Viewing Record 1 of 2 floating
About the Photographer
Israeli, b. 1957
I'm not interested in memory that has to do with remembering, but more with the residue of things, the left-overs of things on the mind – not with something that's occurred, but with the mark that is left. It's about stripping down the image to its most essential elements. – Michal Rovner
In Michal Rovner's pictures, here from her series One-Person Game Against Nature, (1992-93), the Israeli artist photographed people floating in the Dead Sea at dusk, then manipulated the images on her computer, changing the colors to vivid monochromatic tones, and abstracting the figures to an almost unrecognizable extent. "[Hovering] on the brink of visibility and existence," as the New York Times described them, her figures embody an ambiguous conflict in which Rovner refrains from passing judgment. In fact, many of Rovner's multimedia works reference the ongoing Israeli/Palestinian conflict. Her haunting images often depict faceless individuals lost against abstract backgrounds that bring to mind swirling water or desert sands. These shrouded figures suggest the uncertain future and troubled past of itinerant populations in the Middle East. Rovner, however, takes a meditative approach to the intellectual and political components of her work and by eliminating the individuality of her subjects, she creates a mood of mystery and loneliness that lingers alongside the political content of her works.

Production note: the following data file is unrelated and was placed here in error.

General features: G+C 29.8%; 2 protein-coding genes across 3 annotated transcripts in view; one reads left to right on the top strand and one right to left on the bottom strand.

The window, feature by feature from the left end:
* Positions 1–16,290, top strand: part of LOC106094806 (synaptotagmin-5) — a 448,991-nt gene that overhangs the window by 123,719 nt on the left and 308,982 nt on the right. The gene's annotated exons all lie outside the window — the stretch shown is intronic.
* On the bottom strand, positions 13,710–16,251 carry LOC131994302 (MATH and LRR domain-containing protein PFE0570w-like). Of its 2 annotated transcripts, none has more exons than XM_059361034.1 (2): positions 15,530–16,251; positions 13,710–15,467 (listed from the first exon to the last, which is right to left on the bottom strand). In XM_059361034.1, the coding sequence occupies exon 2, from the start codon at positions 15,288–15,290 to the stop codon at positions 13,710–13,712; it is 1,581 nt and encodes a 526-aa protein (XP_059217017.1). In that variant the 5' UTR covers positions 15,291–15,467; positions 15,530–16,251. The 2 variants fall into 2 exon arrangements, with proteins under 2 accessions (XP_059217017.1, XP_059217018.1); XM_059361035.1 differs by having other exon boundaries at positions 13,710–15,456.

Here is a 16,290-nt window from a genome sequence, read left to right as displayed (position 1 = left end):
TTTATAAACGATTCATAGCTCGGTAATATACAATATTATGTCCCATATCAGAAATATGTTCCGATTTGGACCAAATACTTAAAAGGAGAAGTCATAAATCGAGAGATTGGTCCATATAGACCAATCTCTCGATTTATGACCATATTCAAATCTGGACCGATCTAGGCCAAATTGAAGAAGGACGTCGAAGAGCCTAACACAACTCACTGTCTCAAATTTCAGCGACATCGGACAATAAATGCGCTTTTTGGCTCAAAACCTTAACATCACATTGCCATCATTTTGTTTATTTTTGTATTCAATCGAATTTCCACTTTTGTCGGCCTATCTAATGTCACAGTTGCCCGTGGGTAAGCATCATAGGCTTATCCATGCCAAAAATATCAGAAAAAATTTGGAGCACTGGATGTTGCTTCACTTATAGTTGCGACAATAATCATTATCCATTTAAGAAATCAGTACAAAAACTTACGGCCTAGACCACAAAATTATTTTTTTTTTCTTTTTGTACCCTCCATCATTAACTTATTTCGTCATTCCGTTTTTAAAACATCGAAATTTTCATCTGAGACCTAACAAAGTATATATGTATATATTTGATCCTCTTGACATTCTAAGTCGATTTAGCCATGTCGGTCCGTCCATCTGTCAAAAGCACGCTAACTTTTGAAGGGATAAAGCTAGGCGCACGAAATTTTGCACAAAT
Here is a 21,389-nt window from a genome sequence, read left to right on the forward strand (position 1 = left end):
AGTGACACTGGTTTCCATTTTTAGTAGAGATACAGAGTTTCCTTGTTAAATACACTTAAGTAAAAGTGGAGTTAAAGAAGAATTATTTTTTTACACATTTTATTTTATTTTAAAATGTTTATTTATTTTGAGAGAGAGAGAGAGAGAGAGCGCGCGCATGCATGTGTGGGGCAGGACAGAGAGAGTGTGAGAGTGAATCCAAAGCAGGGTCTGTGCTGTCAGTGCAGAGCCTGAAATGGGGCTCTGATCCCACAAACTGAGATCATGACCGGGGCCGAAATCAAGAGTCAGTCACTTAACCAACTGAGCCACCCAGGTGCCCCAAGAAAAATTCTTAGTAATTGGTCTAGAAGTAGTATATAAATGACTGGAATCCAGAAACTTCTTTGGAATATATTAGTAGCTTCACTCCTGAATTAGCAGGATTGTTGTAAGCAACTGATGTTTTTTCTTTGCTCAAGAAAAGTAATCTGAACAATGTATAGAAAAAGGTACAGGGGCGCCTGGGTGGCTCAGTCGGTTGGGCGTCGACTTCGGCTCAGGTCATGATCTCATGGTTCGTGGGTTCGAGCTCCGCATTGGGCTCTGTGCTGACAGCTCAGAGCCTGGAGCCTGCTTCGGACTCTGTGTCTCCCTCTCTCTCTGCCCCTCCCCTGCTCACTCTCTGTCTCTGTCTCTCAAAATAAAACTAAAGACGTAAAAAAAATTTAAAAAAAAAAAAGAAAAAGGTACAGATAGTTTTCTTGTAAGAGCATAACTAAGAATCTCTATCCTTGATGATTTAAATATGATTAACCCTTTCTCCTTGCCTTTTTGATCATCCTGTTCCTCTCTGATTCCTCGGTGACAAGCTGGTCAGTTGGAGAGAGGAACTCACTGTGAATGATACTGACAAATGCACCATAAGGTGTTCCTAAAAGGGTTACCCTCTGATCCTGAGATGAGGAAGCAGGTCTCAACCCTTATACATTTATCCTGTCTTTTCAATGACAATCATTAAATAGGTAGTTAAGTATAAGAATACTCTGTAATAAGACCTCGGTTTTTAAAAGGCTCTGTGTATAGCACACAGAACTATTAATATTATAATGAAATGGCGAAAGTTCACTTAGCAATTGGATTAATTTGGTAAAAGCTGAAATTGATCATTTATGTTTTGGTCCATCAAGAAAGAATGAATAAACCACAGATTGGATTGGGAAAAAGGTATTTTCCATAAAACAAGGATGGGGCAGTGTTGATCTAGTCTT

Recently Rovner was invited by the Holocaust Museum, Memorial and Education Center in Jerusalem to create a video piece about Jewish life in Europe before WWII. To create the eleven-minute montage Living Landscape, Rovner chose "moments" from films made in the 1920s and 30s. Living Landscape, the resulting eleven-minute montage, depicts the ordinary lives of Jews living in Europe. The artist combines footage of dances, candid encounters with the camera, and traditional music to convey Europe's Jews as people rather than as victims. The piece breaks with Rovner's previous focus on anonymity while examining the themes of spirituality, transcendence and change that permeate her work as a whole.
Born in Tel Aviv in 1957, Rovner studied at the Bezalel Academy of Art (BFA, 1985) and Tel Aviv University (BA, 1981). She has exhibited widely, including shows at the Whitney Museum of American Art, New York, where she also participated in their 2000 Biennial exhibit; the Art Institute of Chicago; and the Museum of Contemporary Art, Chicago. Rovner has divided her time between Israel and New York since 1988.